Winona State University has been recognized as among the “Best in the Midwest” for the 16th consecutive year in The Princeton Review’s annual “2020 Best Colleges: Region by Region.”
To compile its 2020 report, the Princeton Review evaluated 656 colleges nationwide that were considered to be academically outstanding and worthy of consideration in a college search. WSU was among 158 institutions selected for the “Best Midwestern” category.
The Princeton Review ranking also incorporates survey data from students attending Winona State, who weighed in on aspects of the student experience, from academics to campus life.
Comments from WSU students are featured in the Winona State profile on The Princeton Review website. Some highlights include:
- Winona State offers a “quality education that is affordable.” As one student puts it, “we may be a small school, but we do great things.”
- Students praised WSU for “preparing students for the workplace” by helping them develop career relevant skills “while still encouraging them to be innovative.” The large nursing and education programs underscore what some students describe as WSU’s educational prerogative: “to help students gain the necessary skills to help us go out and make an impact upon the world.”
- Small class sizes “allow professors to get to know their students on a more personal level” and “professors work hard to be available” outside of class time. “They honestly do care about their students,” one student explains, “and they are always there to connect [students] with what they need” from class material to “finding jobs and internships.”
On Student Body:
- Winona State students are “very friendly and passionate about their education and ambitions,” and “most students are willing to help each other.”
- Robust club offerings and extra-curricular activities allow students to get involved across campus and engage in learning outside their major areas of study. Examples cited included computer science students joining the creative writing club, English students running the video game club, and non-music majors participating in the symphonic wind ensemble.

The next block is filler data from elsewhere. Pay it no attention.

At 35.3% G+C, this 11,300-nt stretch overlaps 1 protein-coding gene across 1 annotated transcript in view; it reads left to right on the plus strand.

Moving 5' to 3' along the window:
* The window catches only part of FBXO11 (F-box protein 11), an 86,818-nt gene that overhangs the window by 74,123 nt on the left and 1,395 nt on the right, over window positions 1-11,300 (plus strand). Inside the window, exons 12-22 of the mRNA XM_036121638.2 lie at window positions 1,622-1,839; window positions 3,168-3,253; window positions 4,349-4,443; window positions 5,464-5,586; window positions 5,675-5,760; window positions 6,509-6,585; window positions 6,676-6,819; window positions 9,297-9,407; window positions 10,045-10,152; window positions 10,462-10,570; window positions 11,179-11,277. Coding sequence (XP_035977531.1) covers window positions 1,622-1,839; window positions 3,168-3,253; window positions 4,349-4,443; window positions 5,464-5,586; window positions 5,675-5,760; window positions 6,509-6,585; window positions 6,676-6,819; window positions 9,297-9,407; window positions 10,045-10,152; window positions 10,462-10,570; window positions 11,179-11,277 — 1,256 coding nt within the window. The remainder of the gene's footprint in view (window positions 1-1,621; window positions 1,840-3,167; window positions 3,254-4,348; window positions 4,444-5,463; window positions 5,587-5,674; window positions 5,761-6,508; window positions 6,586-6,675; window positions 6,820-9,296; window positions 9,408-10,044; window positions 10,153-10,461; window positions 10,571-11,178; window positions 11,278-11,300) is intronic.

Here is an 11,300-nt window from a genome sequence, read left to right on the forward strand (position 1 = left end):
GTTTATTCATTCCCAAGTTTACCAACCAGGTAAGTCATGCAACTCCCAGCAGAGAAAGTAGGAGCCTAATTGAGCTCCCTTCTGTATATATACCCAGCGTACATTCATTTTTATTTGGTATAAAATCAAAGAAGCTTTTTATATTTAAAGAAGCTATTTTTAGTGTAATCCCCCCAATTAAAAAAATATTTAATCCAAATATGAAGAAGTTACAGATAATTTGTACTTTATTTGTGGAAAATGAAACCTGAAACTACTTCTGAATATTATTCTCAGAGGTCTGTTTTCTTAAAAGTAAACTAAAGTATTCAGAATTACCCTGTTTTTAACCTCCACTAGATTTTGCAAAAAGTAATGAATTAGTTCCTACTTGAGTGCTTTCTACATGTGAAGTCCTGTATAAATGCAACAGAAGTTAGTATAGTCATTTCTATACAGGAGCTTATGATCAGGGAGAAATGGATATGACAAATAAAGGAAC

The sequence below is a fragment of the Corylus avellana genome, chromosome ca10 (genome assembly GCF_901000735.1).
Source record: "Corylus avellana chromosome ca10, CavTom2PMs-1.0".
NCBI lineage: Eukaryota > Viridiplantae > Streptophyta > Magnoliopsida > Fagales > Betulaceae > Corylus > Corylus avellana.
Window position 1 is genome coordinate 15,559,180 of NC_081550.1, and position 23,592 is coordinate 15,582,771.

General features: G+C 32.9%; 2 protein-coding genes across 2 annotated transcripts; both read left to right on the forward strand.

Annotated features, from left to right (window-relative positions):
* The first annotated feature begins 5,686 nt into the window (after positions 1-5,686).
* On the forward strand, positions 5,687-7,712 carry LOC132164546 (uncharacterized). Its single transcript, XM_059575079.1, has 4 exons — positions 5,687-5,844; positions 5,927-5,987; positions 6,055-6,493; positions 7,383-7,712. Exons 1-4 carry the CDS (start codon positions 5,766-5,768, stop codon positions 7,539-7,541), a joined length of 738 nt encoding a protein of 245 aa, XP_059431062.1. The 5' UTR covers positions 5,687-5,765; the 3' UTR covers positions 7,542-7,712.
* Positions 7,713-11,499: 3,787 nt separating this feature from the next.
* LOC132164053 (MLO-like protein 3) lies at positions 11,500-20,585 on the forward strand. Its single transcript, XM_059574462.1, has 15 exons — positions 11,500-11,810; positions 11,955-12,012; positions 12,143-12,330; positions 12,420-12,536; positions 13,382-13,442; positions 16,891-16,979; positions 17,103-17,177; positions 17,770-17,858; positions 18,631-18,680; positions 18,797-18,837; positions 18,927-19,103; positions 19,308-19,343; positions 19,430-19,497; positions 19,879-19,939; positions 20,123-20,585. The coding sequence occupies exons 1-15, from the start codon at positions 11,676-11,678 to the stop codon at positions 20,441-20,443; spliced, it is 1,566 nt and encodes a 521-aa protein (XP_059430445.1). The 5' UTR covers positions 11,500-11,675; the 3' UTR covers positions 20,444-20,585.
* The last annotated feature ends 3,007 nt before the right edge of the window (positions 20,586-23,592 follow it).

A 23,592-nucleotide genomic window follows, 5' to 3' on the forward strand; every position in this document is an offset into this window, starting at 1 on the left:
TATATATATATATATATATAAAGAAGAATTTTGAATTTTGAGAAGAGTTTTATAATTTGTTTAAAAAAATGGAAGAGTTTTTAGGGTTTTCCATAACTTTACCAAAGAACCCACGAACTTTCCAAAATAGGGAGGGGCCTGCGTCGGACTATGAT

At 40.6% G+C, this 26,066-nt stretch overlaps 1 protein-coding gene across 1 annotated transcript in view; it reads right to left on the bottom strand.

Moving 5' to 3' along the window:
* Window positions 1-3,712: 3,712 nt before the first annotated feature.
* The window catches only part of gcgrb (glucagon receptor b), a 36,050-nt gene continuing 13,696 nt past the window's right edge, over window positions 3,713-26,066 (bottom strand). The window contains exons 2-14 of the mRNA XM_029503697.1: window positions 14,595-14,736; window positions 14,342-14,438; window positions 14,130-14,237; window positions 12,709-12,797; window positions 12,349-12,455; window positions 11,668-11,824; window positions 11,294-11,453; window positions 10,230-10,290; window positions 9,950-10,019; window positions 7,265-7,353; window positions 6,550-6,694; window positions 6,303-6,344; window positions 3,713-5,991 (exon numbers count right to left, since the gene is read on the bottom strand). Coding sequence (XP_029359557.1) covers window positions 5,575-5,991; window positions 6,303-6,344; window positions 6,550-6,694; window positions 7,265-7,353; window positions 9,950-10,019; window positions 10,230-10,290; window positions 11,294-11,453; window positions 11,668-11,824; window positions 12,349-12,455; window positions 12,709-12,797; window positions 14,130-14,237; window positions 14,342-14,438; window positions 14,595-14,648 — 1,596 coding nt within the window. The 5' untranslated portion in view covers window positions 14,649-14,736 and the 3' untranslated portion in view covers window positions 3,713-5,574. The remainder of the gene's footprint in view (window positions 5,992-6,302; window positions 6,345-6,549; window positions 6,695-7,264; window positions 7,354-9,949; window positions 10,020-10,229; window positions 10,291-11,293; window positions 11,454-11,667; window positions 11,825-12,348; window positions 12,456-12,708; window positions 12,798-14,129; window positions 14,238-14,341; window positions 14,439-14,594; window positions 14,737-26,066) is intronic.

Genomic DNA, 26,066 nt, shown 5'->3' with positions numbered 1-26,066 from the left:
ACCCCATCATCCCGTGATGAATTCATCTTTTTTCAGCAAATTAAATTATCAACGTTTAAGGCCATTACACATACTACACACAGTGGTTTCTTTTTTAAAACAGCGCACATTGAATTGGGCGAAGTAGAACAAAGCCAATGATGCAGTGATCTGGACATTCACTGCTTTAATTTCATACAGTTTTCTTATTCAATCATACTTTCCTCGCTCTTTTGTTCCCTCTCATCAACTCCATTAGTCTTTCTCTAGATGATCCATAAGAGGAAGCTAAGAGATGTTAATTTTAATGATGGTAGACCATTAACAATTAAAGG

- Students say they value and seek out diverse perspectives and experiences. “All seem to be like a family here at Winona and can come together as our own little community.”
On Campus Life:
- Winona embraces the outdoors, and students can conveniently find “three disc golf courses in the city, two golf courses,” as well as fishing on the Mississippi River, rock climbing and hiking throughout the local bluffs, and “two lakes with paved paths” where people run and bike. In the winter the bluffs offer ice climbing, “cross country ski trails” and “the lake is cleared off to ice skate.”
- Students enjoy “WSU’s very nice/fairly new wellness center,” the Integrated Wellness Complex, “which features an indoor running track, weightlifting equipment, and other exercise equipment.”
- Many students also say that volunteering through clubs or weekly volunteer opportunities on campus is popular among students. “For such a small student body compared to many other universities,” one student explains, “Winona State has a large social impact on the surrounding area and many of the clubs and organizations are extremely good at what they do.”
Founded in 1858, Winona State University is a comprehensive, regional public university with approximately 8,000 students on campuses in Winona and Rochester. Almost half of WSU students are first-generation, meaning neither parent has a four-year bachelor’s degree.
The oldest member of the Minnesota State system, WSU offers more than 80 undergraduate, pre-professional, licensure, graduate and doctorate programs in five colleges: Business, Education, Liberal Arts, Nursing & Health Sciences, and Science & Engineering.
Winona State is ranked as the second public institution in Minnesota by U.S. News & World Report’s “Best Colleges” and has been featured as one of America’s 100 Best College Buys for quality and value for 23 consecutive years. The University generates $447.9 Million in economic impact for the region per year.
The University’s mission is to enhance the intellectual, social, cultural and economic vitality of the people and communities we serve: a community of learners improving our world.
For more information, visit Princeton Review or call University Communications at 507-457-5024.
Emily Vander Laan
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